San Francisco Overview:

San Francisco (1936) was a Black-and-white - Drama Film directed by W.S. Van Dyke and produced by John Emerson.

Academy Awards 1936 --- Ceremony Number 9 (source: AMPAS)

Best ActorSpencer TracyNominated
Best DirectorW.S. Van DykeNominated
Best WritingRobert HopkinsNominated
Best PictureMetro-Goldwyn-MayerNominated

BlogHub Articles:

6 Day French Noir Fest Coming to San Francisco

By The Lady Eve on Sep 16, 2018 From Lady Eve's Reel Life

French Film Noir Series Focuses on the Frenetic '50s, Including Jeanne Moreau and Jean Gabin Programs My friend Steve Indig, who's been brilliantly managing promotion for Midcentury Productions' film festivals for the past few years, has just announced details of this year's French film noir serie... Read full article


By The Lady Eve on Nov 24, 2017 From Lady Eve's Reel Life

On Friday, December 1 and Saturday, December 2, The San Francisco Symphony will present the Alfred Hitchcock blockbuster, North by Northwest, featuring Bernard Herrmann's iconic score. As with all film series presentations, North by Northwest will be screened with its score scrubbed from the soundtr... Read full article


By The Lady Eve on Oct 13, 2017 From Lady Eve's Reel Life

Jean Gabin and Jeanne Moreau in Gas-Oil, screening on "Rare Gabin Saturday," Nov. 4 4 DAYS/13 FILMS: "THE FRENCH HAD A NAME FOR IT 4" San Francisco's venerable Roxie Theater will host the 4th installment of THE FRENCH HAD A NAME FOR IT, a leading-edge festival of French film noir pioneered... Read full article

The San Francisco Silent Film Festival: GET YOUR MAN (1927) and the Importance of Film Preservation

By Lara on Jun 12, 2017 From Backlots

The Castro district of San Francisco filled with silent film fans from around the world June 1-4, as the San Francisco Silent Film Festival kicked off for the 22nd year in a row. As loyal readers of this blog know, the San Francisco Silent Film Festival is a particular favorite of mine. The atmosphe... Read full article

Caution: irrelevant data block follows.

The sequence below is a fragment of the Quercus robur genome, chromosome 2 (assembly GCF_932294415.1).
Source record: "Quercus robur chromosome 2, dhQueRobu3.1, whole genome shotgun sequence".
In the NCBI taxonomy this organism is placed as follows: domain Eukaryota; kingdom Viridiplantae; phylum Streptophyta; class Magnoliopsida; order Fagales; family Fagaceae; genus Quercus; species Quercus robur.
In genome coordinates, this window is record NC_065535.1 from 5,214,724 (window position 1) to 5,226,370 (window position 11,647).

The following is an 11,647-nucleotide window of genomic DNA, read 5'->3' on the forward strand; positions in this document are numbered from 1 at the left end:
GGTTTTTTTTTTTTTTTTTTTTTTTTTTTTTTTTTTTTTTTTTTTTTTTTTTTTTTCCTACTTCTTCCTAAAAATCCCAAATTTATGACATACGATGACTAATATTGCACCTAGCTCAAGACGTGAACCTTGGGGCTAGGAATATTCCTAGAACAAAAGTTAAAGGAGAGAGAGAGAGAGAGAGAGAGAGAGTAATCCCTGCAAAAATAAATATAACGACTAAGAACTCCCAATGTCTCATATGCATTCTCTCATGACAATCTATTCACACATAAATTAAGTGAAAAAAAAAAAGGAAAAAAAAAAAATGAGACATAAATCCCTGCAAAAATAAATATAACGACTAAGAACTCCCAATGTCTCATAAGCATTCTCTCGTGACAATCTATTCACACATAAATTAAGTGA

A Rare Noir is Good to Find 2, San Francisco's Second International Film Noir Festival - Coming in May

By The Lady Eve on Apr 25, 2017 From Lady Eve's Reel Life

For four days in May, twelve mostly rare films noir from eleven countries around the world will screen at San Francisco's Roxie Theater in the heart of the city's Mission District. The event, A Rare Noir is Good to Find 2, is the second international film noir festival to be presented at the Roxie b... Read full article

See all San Francisco articles

Quotes from

Jack Burley: [referring to Mary Blake] Well, there's no law against an opera singer being slender, young and beautiful.

[first lines]
Blackie Norton: Well sister, what's your racket?
Mary Blake: I'm a singer!
Blackie Norton: Let's see your legs!
Mary Blake: I said, I'm a singer!
Blackie Norton: Alright, let's see your legs!

[pointing at necklace]
Blackie Norton: Hey. I thought I told you not to wear that thing.
Trixie: Ah gee, honey, I think it's nice.
Blackie Norton: Yeah? Well I think it makes you look cheap!
[Rips it off of her]
Blackie Norton: Now don't wear it anymore. Blackie doesn't like it.

read more quotes from San Francisco...

Facts about

Spencer Tracy, playing a priest, makes a note to himself in one scene, "That Rooney kid skipped Mass again..." Two years later, he again plays a priest in Boys Town and is charged with reforming a boy played by Mickey Rooney.
Clark Gable hated the final scene where he breaks down, and insisted he should only be filmed from behind while saying the "soppy" lines.
Erich von Stroheim, who had been unceremoniously fired from MGM many years earlier, contributed additional lines in the script without studio head Louis B. Mayer ever knowing.
read more facts about San Francisco...
Share this page:
Visit the Classic Movie Hub Blog CMH
Best Picture Oscar 1936

See more Best Picture awards>>
Also directed by W.S. Van Dyke

More about W.S. Van Dyke >>
Also produced by John Emerson

More about John Emerson >>
Related Lists
Create a list

See All Related Lists >>
Also released in 1936

See All 1936 films >>